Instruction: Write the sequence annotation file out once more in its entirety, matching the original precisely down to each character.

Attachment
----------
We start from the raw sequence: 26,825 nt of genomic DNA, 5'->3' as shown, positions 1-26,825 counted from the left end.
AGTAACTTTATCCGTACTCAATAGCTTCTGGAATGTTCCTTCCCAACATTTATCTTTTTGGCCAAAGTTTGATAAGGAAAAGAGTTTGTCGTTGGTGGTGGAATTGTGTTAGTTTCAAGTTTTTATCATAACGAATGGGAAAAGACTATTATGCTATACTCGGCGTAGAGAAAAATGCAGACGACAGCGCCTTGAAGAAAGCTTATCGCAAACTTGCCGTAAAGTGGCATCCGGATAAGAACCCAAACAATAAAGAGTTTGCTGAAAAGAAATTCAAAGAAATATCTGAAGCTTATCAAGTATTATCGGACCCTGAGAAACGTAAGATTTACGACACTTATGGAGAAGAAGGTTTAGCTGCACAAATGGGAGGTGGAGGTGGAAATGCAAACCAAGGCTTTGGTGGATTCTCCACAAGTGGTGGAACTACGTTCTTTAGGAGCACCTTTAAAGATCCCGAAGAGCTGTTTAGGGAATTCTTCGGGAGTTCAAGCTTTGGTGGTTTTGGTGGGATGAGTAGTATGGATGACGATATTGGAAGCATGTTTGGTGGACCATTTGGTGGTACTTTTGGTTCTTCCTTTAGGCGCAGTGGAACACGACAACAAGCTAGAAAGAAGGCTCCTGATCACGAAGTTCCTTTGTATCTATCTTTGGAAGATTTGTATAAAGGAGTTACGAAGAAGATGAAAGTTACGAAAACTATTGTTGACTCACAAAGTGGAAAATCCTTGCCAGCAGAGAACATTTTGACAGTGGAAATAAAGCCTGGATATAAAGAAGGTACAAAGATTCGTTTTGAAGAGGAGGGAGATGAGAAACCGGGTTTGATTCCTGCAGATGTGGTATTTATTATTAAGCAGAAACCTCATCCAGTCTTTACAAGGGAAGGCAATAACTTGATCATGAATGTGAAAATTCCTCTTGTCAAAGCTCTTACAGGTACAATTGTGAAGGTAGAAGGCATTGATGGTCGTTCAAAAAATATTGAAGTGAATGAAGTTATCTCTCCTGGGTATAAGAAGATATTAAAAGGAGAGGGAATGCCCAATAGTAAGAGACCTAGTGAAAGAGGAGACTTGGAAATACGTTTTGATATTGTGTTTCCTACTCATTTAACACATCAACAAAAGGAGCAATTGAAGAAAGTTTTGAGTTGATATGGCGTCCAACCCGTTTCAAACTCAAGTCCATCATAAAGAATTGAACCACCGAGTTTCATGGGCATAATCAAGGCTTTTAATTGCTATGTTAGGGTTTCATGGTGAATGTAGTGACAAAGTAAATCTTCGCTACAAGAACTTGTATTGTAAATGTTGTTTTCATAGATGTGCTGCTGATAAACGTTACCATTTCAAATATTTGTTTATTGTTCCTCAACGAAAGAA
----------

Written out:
We start from the raw sequence: 26,825 nt of genomic DNA, 5'->3' as shown, positions 1-26,825 counted from the left end.
AGTAACTTTATCCGTACTCAATAGCTTCTGGAATGTTCCTTCCCAACATTTATCTTTTTGGCCAAAGTTTGATAAGGAAAAGAGTTTGTCGTTGGTGGTGGAATTGTGTTAGTTTCAAGTTTTTATCATAACGAATGGGAAAAGACTATTATGCTATACTCGGCGTAGAGAAAAATGCAGACGACAGCGCCTTGAAGAAAGCTTATCGCAAACTTGCCGTAAAGTGGCATCCGGATAAGAACCCAAACAATAAAGAGTTTGCTGAAAAGAAATTCAAAGAAATATCTGAAGCTTATCAAGTATTATCGGACCCTGAGAAACGTAAGATTTACGACACTTATGGAGAAGAAGGTTTAGCTGCACAAATGGGAGGTGGAGGTGGAAATGCAAACCAAGGCTTTGGTGGATTCTCCACAAGTGGTGGAACTACGTTCTTTAGGAGCACCTTTAAAGATCCCGAAGAGCTGTTTAGGGAATTCTTCGGGAGTTCAAGCTTTGGTGGTTTTGGTGGGATGAGTAGTATGGATGACGATATTGGAAGCATGTTTGGTGGACCATTTGGTGGTACTTTTGGTTCTTCCTTTAGGCGCAGTGGAACACGACAACAAGCTAGAAAGAAGGCTCCTGATCACGAAGTTCCTTTGTATCTATCTTTGGAAGATTTGTATAAAGGAGTTACGAAGAAGATGAAAGTTACGAAAACTATTGTTGACTCACAAAGTGGAAAATCCTTGCCAGCAGAGAACATTTTGACAGTGGAAATAAAGCCTGGATATAAAGAAGGTACAAAGATTCGTTTTGAAGAGGAGGGAGATGAGAAACCGGGTTTGATTCCTGCAGATGTGGTATTTATTATTAAGCAGAAACCTCATCCAGTCTTTACAAGGGAAGGCAATAACTTGATCATGAATGTGAAAATTCCTCTTGTCAAAGCTCTTACAGGTACAATTGTGAAGGTAGAAGGCATTGATGGTCGTTCAAAAAATATTGAAGTGAATGAAGTTATCTCTCCTGGGTATAAGAAGATATTAAAAGGAGAGGGAATGCCCAATAGTAAGAGACCTAGTGAAAGAGGAGACTTGGAAATACGTTTTGATATTGTGTTTCCTACTCATTTAACACATCAACAAAAGGAGCAATTGAAGAAAGTTTTGAGTTGATATGGCGTCCAACCCGTTTCAAACTCAAGTCCATCATAAAGAATTGAACCACCGAGTTTCATGGGCATAATCAAGGCTTTTAATTGCTATGTTAGGGTTTCATGGTGAATGTAGTGACAAAGTAAATCTTCGCTACAAGAACTTGTATTGTAAATGTTGTTTTCATAGATGTGCTGCTGATAAACGTTACCATTTCAAATATTTGTTTATTGTTCCTCAACGAAAGAA